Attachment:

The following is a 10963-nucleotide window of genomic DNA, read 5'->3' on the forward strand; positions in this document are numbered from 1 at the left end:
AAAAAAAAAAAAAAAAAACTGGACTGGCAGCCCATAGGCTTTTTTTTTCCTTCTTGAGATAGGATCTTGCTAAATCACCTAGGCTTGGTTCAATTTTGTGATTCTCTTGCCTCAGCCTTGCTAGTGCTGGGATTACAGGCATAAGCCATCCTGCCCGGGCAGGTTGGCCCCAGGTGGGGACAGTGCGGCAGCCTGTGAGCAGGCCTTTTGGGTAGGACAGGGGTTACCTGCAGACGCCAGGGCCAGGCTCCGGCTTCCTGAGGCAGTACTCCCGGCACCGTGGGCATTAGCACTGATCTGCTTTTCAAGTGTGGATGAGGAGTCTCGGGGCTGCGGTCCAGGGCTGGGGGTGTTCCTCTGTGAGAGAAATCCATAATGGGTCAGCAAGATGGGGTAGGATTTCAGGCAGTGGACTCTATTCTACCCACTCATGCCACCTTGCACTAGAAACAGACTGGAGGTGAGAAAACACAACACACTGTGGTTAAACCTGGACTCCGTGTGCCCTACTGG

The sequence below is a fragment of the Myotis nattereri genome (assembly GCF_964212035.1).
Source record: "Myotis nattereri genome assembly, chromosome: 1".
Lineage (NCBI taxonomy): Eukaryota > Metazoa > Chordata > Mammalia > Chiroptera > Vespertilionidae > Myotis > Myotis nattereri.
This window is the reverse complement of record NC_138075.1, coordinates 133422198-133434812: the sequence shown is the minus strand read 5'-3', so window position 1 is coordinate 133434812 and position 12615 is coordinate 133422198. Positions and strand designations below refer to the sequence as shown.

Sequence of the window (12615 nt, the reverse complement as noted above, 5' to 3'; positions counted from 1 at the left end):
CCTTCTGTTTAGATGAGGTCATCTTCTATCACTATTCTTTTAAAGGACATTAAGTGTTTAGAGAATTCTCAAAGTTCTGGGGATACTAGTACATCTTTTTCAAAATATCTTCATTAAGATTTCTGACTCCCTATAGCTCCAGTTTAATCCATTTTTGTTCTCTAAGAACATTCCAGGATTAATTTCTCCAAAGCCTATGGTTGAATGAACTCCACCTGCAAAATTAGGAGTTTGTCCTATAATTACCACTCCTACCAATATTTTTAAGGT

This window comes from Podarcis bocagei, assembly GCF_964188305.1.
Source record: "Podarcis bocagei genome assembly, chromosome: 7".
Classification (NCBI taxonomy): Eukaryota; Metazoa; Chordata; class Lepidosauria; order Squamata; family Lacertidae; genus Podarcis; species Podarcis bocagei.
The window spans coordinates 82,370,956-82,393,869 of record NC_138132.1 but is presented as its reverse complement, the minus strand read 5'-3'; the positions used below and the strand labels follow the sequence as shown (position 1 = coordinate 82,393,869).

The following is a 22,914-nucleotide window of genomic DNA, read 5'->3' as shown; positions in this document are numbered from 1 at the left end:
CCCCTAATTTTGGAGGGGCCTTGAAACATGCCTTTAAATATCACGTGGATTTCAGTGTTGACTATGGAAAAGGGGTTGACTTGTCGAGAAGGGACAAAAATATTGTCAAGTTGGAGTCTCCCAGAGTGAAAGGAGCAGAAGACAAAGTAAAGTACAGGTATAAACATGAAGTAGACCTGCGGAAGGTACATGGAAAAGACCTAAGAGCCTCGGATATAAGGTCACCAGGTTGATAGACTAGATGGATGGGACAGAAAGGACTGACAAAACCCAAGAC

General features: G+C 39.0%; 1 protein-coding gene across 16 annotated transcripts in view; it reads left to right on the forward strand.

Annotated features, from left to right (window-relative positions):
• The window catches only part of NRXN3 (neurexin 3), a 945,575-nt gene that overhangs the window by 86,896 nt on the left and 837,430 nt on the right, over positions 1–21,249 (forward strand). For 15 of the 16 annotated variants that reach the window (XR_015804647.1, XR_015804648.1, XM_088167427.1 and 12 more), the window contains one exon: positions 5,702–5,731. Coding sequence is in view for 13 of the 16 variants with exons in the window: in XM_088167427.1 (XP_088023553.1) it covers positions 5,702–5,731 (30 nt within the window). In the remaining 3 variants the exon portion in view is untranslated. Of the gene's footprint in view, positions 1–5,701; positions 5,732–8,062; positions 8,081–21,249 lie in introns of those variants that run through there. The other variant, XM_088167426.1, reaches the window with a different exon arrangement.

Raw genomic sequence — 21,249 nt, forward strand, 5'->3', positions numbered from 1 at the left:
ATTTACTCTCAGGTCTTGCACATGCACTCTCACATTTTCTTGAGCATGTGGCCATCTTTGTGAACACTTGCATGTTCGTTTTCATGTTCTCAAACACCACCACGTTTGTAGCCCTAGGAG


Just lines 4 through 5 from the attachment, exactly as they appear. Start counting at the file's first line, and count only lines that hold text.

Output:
Source record: "Myotis nattereri genome assembly, chromosome: 1".
Lineage (NCBI taxonomy): Eukaryota > Metazoa > Chordata > Mammalia > Chiroptera > Vespertilionidae > Myotis > Myotis nattereri.